• Gretchen

    I used WIC for a while. I think it was from #4 to #6. I wasn’t ashamed of it; I didn’t need it. I was recruited in the hospital by a WIC representative. They told me that if they couldn’t keep up the numbers of people using the program, it would be cancelled in our area. I will admit, it helped a lot to have some extra cheese, peanut butter, and Juicy Juice. I never used all the milk I was allowed.

    Sometimes I felt badly for holding up the check out line, because the checks always seemed to confuse the cashiers. When I am behind a mother using WIC now, I smile understandingly. I don’t think less of any woman willing to do what it takes to take better care of her family.

  • This is a great post. I love it!
    .-= The Casual Perfectionist´s last blog ..The monkeys’ doctor is right! =-.

  • We were on WIC once upon a time, too! I wished they would give us the debit cards they gave the food stamp folks. Those debit cards looked like any other and nobody could tell, but us WIC folk, we had the pamphlets and coupon book…it was humbling. Then again, humbled isn’t a bad way to begin a family.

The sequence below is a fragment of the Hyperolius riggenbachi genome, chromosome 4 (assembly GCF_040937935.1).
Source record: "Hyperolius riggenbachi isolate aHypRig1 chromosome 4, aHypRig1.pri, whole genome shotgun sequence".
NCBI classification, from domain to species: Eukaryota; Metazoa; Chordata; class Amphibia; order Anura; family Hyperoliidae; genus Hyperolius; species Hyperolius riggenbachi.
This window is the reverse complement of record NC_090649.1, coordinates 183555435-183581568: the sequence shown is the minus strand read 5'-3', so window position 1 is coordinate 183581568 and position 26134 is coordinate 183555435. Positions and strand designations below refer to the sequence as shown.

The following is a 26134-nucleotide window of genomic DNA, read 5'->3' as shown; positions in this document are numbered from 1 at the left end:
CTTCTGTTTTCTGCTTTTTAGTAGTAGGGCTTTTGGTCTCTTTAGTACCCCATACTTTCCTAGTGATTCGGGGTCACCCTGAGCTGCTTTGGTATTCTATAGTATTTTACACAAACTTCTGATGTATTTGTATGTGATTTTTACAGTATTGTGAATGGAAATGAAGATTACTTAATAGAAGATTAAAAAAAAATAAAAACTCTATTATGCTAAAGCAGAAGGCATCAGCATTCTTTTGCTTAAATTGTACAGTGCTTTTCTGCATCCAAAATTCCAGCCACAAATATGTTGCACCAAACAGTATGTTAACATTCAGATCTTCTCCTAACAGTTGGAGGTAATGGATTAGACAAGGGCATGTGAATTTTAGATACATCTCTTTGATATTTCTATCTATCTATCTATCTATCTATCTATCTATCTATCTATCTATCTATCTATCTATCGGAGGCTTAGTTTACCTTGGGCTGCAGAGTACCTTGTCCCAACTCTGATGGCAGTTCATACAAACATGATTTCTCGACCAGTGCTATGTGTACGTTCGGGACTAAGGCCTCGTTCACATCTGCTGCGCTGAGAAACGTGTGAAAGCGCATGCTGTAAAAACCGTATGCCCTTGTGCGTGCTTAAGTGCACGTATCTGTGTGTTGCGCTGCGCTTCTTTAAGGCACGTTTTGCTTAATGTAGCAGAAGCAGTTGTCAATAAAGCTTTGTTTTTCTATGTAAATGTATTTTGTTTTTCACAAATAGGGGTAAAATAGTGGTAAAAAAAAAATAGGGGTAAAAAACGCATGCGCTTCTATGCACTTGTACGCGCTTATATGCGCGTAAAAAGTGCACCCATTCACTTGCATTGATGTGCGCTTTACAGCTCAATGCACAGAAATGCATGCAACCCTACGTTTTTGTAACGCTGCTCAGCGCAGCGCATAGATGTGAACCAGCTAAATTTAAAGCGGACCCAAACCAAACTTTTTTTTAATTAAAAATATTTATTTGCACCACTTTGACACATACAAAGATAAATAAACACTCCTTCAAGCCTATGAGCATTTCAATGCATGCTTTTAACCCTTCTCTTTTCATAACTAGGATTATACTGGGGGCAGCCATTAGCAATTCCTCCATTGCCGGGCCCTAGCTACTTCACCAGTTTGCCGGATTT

.-= Suzanne Temple´s last blog ..Baby Einstein =-.

  • We’ve been on WIC before too. Twice (meaning two stretches of time – one In The Beginning and the other When We Started Seminary).

    I know the sting well. But I also know the need. And I too am happy to wait behind women who are using those checks. I sometimes play with their fussy babies to show them I’m not irritated.
    .-= Megan´s last blog ..Rocking the Evangelical River =-.

  • We’ve also been on WIC. And I too remember the shameful feeling. And don’t get the wrong item, that is the worst. I only did that once. I also got so good at picking out the items that I didn’t have to consult the folder. And then I self-consciously arranged the items on the belt grouped together with the coupon. I tried to only use one or two coupons at a time.

    I haven’t seen anyone use WIC checks here but now they have signs that say WIC approved item. And oddly enough that’s the milk and cheese that I buy. And I feel no shame putting it in my cart.
    .-= Kristin´s last blog ..Yesterday’s Outfit =-.

  • A friend of mine proudly told me about being on WIC when she had her first baby. I thought it was some great something, until my husband told me we would never qualify, and it wasn’t something of which to be proud. That said, I know not every family is making it, and if it is that or complete welfare, I think WIC is the way to go.
    .-= Minnesotamom´s last blog ..Sunday Sunshine 08.02.09 =-.

  • Oh I can relate. As a young couple in college with a baby, we also had assistance early on in our marriage. All of the feeling you described are completely real.
    .-= Heth´s last blog ..Now To Sharpen All Those #2 Pencils =-.